We paddle towards the mouth of the Obabika river. At its entrance is the home of aboriginal elder Alex Mathias who has lived here on his traditional land for many years. Looking at our map we have over 12km of paddling along a very twisty river. My biggest fear is missing the portage along the river and ending up way downstream. I’ll have to be extra careful and check the map and GPS making sure we find the portage trail which eventually leads us to Lahay Lake.
The twists and turns on this river make it feel more of a slalom canoe course than a gentle winding river. Our canoe struggles in these conditions. It’s streamlined to go straight and fast on the open water but here, it’s a real challenge. I’m having to make major stroke corrections just to turn the tight corners and my wrists are starting to throb. We encounter a few log jams along the way but all are passable. There is one blow down that gave us a little bit of trouble so we busted out the hand-saw and cut our own path.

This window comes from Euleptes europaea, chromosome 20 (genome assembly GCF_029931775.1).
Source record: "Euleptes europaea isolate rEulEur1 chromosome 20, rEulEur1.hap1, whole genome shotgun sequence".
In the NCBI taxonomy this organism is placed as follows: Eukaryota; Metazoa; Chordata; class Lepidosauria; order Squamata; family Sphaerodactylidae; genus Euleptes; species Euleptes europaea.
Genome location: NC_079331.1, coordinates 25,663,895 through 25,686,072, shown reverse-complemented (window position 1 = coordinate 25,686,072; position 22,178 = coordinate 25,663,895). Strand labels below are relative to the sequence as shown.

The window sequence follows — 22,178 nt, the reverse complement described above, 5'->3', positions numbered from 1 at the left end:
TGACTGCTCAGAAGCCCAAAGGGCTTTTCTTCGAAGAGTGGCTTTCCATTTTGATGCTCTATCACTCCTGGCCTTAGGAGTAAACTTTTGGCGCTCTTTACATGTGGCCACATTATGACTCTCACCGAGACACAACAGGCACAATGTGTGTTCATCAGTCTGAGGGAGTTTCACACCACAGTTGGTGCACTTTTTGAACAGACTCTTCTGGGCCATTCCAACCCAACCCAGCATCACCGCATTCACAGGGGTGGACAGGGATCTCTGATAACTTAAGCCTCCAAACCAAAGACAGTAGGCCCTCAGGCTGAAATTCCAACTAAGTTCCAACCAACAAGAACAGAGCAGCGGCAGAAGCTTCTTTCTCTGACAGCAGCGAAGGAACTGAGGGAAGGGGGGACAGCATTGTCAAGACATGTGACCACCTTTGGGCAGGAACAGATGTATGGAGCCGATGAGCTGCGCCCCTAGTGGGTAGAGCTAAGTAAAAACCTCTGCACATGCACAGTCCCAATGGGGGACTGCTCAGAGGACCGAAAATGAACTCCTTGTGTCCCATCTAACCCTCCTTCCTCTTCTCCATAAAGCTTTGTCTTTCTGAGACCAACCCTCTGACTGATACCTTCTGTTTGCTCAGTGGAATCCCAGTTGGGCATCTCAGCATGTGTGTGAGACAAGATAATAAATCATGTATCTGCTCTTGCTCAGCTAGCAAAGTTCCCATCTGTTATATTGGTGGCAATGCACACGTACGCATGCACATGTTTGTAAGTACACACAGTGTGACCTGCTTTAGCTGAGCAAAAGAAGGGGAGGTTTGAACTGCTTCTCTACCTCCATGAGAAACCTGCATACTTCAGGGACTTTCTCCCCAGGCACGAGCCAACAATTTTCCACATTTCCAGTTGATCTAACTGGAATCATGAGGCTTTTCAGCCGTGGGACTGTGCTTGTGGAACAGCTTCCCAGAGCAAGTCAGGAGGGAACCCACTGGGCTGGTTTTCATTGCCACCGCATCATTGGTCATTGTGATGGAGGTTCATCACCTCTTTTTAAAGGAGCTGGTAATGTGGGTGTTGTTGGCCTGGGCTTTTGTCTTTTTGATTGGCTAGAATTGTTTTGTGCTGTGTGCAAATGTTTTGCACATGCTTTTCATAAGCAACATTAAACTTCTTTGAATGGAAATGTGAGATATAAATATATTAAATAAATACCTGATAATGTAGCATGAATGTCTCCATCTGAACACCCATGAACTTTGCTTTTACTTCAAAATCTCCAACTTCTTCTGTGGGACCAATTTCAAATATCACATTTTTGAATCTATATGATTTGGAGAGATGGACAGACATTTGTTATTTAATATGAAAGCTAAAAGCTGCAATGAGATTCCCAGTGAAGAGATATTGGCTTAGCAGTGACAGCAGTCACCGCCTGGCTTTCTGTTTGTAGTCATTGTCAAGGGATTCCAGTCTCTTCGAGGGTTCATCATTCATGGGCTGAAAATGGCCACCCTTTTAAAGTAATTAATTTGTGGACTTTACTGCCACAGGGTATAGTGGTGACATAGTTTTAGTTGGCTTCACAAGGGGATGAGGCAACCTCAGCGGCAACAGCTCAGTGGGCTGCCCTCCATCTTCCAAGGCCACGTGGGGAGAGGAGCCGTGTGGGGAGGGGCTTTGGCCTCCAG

Watching the topo map carefully we find what looks like the portage into the unmanned lake. I expect it to be a total slog but instead it’s quite a lovely little walk. The put-in on the other side is a little marshy, but nothing some wet shoes couldn’t solve. From here we turn northward and stop for lunch at a small campsite on the unnamed lake. Our usual spread of bread, cheese and salami hits the spot. Next, a 555-meter portage is just ahead. The walking here is flat and easygoing. The thick vegetation below our feet tells us it’s not a well-used trail. We come to a fork in the trail and spot tree blazes pointing us towards the right. Our final portage of the day, a 270-meter uphill walk through a beautiful birch forest puts us at Lahay Lake and our campsite. When we get there the wind is really howling, but a welcome reprise from the biting mosquitoes.